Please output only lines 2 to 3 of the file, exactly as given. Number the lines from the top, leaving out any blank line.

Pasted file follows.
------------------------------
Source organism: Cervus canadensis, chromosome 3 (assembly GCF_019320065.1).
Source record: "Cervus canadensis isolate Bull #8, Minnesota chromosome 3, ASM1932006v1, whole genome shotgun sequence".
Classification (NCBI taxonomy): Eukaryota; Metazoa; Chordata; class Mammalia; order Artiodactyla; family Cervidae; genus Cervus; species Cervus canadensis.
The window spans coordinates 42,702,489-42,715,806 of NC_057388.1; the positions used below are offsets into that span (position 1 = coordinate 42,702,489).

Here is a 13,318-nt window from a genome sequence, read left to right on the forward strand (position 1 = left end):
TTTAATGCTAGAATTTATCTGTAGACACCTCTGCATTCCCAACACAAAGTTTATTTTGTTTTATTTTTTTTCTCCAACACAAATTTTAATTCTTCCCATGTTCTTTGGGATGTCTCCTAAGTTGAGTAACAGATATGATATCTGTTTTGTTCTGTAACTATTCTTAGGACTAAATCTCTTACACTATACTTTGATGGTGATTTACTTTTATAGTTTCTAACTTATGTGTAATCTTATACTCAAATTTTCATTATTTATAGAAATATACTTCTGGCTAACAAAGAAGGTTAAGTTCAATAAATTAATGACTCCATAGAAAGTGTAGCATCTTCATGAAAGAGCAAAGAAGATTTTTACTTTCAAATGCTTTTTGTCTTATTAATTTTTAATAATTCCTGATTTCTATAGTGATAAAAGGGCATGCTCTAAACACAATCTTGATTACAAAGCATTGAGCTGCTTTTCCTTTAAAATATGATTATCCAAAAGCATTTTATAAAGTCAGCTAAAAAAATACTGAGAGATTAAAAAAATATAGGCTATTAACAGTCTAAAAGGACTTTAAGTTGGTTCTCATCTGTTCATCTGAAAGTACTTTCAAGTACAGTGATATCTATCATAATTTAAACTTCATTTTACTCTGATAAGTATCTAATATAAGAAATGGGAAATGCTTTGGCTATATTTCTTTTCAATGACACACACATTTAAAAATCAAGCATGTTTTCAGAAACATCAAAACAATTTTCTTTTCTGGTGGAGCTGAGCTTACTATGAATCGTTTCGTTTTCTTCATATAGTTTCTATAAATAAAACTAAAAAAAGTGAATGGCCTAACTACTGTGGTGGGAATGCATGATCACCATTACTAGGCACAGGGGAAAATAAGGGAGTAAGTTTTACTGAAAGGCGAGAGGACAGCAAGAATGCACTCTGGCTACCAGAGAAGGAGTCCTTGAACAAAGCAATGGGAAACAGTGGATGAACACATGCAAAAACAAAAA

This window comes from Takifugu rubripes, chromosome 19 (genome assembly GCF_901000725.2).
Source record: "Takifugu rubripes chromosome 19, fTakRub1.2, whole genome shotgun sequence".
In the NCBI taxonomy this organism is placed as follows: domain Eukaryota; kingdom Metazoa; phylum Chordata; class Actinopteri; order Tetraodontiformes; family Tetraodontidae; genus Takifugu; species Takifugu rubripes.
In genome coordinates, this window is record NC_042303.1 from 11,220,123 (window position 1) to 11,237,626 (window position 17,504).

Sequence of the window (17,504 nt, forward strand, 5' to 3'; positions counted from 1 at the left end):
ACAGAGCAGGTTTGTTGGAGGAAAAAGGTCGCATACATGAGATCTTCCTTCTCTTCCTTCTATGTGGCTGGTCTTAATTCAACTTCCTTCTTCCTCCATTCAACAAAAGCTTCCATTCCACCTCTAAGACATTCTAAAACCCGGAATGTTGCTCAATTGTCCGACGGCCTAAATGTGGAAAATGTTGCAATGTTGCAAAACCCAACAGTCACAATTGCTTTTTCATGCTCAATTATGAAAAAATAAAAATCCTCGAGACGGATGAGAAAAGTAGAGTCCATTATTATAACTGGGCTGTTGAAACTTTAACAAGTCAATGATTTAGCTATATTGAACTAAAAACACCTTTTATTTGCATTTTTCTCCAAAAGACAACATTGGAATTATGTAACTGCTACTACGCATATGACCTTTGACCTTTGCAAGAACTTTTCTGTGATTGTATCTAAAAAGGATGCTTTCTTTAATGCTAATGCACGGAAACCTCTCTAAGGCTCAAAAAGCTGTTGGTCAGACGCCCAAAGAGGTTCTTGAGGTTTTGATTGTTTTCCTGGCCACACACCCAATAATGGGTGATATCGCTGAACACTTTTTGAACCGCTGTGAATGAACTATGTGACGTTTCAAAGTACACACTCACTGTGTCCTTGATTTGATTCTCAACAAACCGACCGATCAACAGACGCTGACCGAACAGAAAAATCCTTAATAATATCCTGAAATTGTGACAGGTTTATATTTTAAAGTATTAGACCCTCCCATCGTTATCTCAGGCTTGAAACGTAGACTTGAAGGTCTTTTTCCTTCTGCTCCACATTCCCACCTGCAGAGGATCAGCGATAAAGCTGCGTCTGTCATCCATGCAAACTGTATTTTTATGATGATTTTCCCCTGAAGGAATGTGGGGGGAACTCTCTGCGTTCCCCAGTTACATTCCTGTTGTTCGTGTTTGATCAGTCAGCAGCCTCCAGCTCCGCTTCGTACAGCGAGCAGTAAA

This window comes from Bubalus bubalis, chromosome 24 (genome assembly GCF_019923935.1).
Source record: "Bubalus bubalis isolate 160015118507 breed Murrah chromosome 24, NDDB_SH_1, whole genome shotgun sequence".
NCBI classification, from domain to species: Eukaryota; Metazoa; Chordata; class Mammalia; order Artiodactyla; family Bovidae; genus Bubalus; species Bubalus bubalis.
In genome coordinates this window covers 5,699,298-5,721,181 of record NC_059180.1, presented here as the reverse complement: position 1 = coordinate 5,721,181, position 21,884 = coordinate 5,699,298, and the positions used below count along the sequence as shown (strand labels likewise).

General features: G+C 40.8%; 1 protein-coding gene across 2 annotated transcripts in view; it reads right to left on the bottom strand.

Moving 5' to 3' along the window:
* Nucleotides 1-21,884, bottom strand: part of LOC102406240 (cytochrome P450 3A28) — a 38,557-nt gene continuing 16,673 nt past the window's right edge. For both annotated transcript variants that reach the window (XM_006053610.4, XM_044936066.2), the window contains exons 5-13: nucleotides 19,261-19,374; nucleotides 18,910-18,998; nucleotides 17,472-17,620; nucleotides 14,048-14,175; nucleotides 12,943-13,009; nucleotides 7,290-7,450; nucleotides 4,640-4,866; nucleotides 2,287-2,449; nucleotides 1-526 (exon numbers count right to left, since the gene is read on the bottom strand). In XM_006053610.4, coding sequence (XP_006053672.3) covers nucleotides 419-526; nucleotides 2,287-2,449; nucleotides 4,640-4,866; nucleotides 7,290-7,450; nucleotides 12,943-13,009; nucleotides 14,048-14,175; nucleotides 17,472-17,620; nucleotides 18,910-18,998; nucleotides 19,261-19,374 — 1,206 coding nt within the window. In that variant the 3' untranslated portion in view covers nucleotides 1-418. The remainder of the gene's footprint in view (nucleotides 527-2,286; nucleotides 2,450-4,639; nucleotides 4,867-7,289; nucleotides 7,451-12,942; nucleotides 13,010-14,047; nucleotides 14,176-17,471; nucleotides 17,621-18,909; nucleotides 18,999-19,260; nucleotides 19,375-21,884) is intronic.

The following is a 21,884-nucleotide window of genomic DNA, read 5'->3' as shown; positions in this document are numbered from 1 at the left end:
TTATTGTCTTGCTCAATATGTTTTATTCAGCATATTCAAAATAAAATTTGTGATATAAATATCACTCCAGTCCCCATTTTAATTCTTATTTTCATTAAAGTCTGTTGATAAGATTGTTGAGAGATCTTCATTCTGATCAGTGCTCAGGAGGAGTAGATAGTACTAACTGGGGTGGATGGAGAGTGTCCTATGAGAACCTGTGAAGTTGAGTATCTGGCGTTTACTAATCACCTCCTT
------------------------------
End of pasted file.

Source record: "Cervus canadensis isolate Bull #8, Minnesota chromosome 3, ASM1932006v1, whole genome shotgun sequence".
Classification (NCBI taxonomy): Eukaryota; Metazoa; Chordata; class Mammalia; order Artiodactyla; family Cervidae; genus Cervus; species Cervus canadensis.